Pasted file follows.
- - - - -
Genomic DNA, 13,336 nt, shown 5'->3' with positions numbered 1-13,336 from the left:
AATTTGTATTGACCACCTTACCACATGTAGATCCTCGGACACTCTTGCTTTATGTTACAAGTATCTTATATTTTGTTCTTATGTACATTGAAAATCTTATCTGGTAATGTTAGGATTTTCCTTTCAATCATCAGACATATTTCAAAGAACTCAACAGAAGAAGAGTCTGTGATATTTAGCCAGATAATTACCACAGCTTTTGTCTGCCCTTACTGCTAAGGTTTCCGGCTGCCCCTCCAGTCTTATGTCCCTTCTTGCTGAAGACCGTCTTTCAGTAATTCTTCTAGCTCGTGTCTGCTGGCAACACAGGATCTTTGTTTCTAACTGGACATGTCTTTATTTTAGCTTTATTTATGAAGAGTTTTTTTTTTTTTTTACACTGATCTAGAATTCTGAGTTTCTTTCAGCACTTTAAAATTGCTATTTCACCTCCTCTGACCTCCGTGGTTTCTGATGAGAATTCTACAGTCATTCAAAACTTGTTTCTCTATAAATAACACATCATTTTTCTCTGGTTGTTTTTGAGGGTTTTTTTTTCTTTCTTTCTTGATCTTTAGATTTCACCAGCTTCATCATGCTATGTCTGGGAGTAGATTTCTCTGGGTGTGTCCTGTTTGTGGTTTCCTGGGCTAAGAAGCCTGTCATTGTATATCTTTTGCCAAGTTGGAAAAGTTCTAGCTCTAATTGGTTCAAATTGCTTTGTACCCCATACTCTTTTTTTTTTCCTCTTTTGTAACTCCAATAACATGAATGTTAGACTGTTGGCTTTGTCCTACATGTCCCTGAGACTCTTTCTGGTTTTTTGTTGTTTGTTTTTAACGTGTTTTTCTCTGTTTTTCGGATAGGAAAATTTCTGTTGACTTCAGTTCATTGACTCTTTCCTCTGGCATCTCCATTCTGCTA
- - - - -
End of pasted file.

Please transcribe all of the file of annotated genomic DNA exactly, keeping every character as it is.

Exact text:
Genomic DNA, 13,336 nt, shown 5'->3' with positions numbered 1-13,336 from the left:
AATTTGTATTGACCACCTTACCACATGTAGATCCTCGGACACTCTTGCTTTATGTTACAAGTATCTTATATTTTGTTCTTATGTACATTGAAAATCTTATCTGGTAATGTTAGGATTTTCCTTTCAATCATCAGACATATTTCAAAGAACTCAACAGAAGAAGAGTCTGTGATATTTAGCCAGATAATTACCACAGCTTTTGTCTGCCCTTACTGCTAAGGTTTCCGGCTGCCCCTCCAGTCTTATGTCCCTTCTTGCTGAAGACCGTCTTTCAGTAATTCTTCTAGCTCGTGTCTGCTGGCAACACAGGATCTTTGTTTCTAACTGGACATGTCTTTATTTTAGCTTTATTTATGAAGAGTTTTTTTTTTTTTTTACACTGATCTAGAATTCTGAGTTTCTTTCAGCACTTTAAAATTGCTATTTCACCTCCTCTGACCTCCGTGGTTTCTGATGAGAATTCTACAGTCATTCAAAACTTGTTTCTCTATAAATAACACATCATTTTTCTCTGGTTGTTTTTGAGGGTTTTTTTTTCTTTCTTTCTTGATCTTTAGATTTCACCAGCTTCATCATGCTATGTCTGGGAGTAGATTTCTCTGGGTGTGTCCTGTTTGTGGTTTCCTGGGCTAAGAAGCCTGTCATTGTATATCTTTTGCCAAGTTGGAAAAGTTCTAGCTCTAATTGGTTCAAATTGCTTTGTACCCCATACTCTTTTTTTTTTCCTCTTTTGTAACTCCAATAACATGAATGTTAGACTGTTGGCTTTGTCCTACATGTCCCTGAGACTCTTTCTGGTTTTTTGTTGTTTGTTTTTAACGTGTTTTTCTCTGTTTTTCGGATAGGAAAATTTCTGTTGACTTCAGTTCATTGACTCTTTCCTCTGGCATCTCCATTCTGCTA